These three alloys (Co-25Cr-0.25C or 0.50C-1Ti or 2Ti, in wt%) were synthesized from pure elements (Co, Cr and Ti from Alfa Aesar, >99.9 wt% purity, C: pure graphite rods from Sigma-Aldrich, >99.99 wt% purity) by melting under inert atmosphere (300 mbars of pure Ar, total impurities (O2, H2O, N2): <5 ppm) using a high frequency induction furnace (CELES). The obtained ingots (about 40 g for each of them, conical geometry with a 20 mm height and a 20 mm base diameter) were cut using a metallographic saw (BUELHER).

A part per alloy was taken near the centre of the ingot to characterize the as-cast microstructure. They were embedded in a cold resin/hardener mixture (ESCIL), ground with successive SiC-containing papers of grade varying from 120 to 1200, ultrasonically cleaned, then polished with a textile disk enriched with 1 μm alumina particles. The obtained mirror-like metallographic samples were examined using a Scanning Electron Microscope (SEM) from JEOL (type JSM-6020LA) in Back Scattered Electrons (BSE) mode to control the microstructures of each of the three alloys. The Energy Dispersion Spectrometry (EDS) device equipping the SEM allowed controlling their chemical composition.

The hardness of the three alloys was specified by Vickers indentation under a load of 10 kg. Ten indentations were carried out per alloy, using a Testwell Wolpert machine. The average value and the standard deviation one were calculated.

Results and Discussion

The as-cast microstructure of the first alloy, the Co-25Cr-0.25C-1Ti one, is illustrated by two SEM/BSE micrographs in Figure 1, one giving a general view (120X) and the second more detailing the microstructure (500X). One can well see on the general view that the microstructure is clearly dendritic and that there are dark particles which appear, in the detailed view, as having a tendency to be script-like shaped. One must notice that there are also rare coarser dark particles (general view). The EDS measurements carried out on three different locations leads to the average contents in Co, Cr and Ti presented in Table 1(C cannot be measured by this technique: too light element and with content too low). Globally the targeted composition was effectively obtained.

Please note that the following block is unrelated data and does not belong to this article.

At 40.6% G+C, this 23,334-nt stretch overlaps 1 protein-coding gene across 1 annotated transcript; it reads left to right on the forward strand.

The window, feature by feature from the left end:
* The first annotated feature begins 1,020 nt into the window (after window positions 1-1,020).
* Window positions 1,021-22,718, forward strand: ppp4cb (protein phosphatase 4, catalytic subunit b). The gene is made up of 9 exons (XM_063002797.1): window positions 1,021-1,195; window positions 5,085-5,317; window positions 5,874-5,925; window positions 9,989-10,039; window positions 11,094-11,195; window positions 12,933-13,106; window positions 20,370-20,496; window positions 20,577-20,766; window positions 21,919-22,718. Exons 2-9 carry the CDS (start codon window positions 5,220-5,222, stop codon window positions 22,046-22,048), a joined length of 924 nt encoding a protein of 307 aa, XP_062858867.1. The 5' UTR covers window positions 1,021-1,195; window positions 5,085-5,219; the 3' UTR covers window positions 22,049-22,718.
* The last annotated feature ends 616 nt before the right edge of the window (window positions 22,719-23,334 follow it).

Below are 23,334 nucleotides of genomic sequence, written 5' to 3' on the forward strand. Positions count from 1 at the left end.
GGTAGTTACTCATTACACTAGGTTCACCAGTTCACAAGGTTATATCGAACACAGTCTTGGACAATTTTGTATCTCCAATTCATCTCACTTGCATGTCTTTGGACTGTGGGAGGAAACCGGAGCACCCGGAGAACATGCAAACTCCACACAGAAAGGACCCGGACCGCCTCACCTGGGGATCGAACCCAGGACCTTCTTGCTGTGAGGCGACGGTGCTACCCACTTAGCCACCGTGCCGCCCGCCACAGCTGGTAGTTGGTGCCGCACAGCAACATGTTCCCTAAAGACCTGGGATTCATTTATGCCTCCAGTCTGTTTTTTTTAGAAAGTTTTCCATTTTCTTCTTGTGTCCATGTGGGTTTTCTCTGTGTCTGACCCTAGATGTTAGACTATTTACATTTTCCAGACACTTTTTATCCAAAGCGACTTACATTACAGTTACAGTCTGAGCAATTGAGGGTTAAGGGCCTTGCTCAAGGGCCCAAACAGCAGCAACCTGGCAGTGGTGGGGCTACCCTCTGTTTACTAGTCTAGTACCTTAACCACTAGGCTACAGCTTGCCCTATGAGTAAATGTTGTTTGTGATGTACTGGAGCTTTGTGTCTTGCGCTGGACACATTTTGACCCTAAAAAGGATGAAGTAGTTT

Figure 1: General (A) and detailed (B) views of the as-cast Co-25Cr-0.25C-1Ti alloy (in wt%) when observed with the SEM in BSE mode.

0.25C-1Ti Co(wt%) Cr(wt%) Ti(wt%)
Average 73.60 25.59 0.83
SD 0.53 0.42 0.11

Table 1: Chemical composition of the Co-25Cr-0.25C-1Ti alloy.

The as-cast microstructures of the Co-25Cr-0.50C-1Ti alloy is displayed in Figure 2, with two SEM/BSE micrographs again (general view at 120X, more detailed one at 500X). The dark particles are significantly more numerous (and the coarse dark particles too). The ones that one can think as being carbides reveal here too the dendritic character of the matrix. At the highest magnification, except the coarse globular particles, the dark (black) particles seems being TiC, as suggested by their tendency to the script-like. Other particles are present, a little clearer: they are maybe the chromium carbides that were expected since there is twice more carbon atom than titanium atoms in this alloy. The chemical composition is here too consistent with the targeted one (Table 2).


Figure 2: General (A) et detailed (B) views of the as-cast Co-25Cr-0.50C-1Ti alloy (in wt%) when observed with the SEM in BSE mode.

0.5C-1Ti Co(wt%) Cr(wt%) Ti(wt%)
Average 73.27 25.87 0.86
SD 0.06 0.08 0.03

Table 2: Chemical composition of the Co-25Cr-0.50C-1Ti alloy.

The third alloy, Co-25Cr-0.50C-2Ti, is also dendritic, and contains a lot of TiC carbides ( Figure 3A), the script-like morphology is more developed than in the two other alloys ( Figure 3B). Many coarse dark particles are also present. A few chromium carbides can be also noticed. Here too, the desired chemical composition was almost obtained (Table 3).


Figure 3: General (A) et detailed (B) views of the as-cast Co-25Cr-0.50C-2Ti alloy (in wt%) when observed with the SEM in BSE mode.

0.5C-2Ti Co(wt%) Cr(wt%) Ti(wt%)
Average 72.31 25.82 1.87
SD 0.32 0.40 0.12

Table 3: Chemical composition of the Co-25Cr-0.50C-2Ti alloy.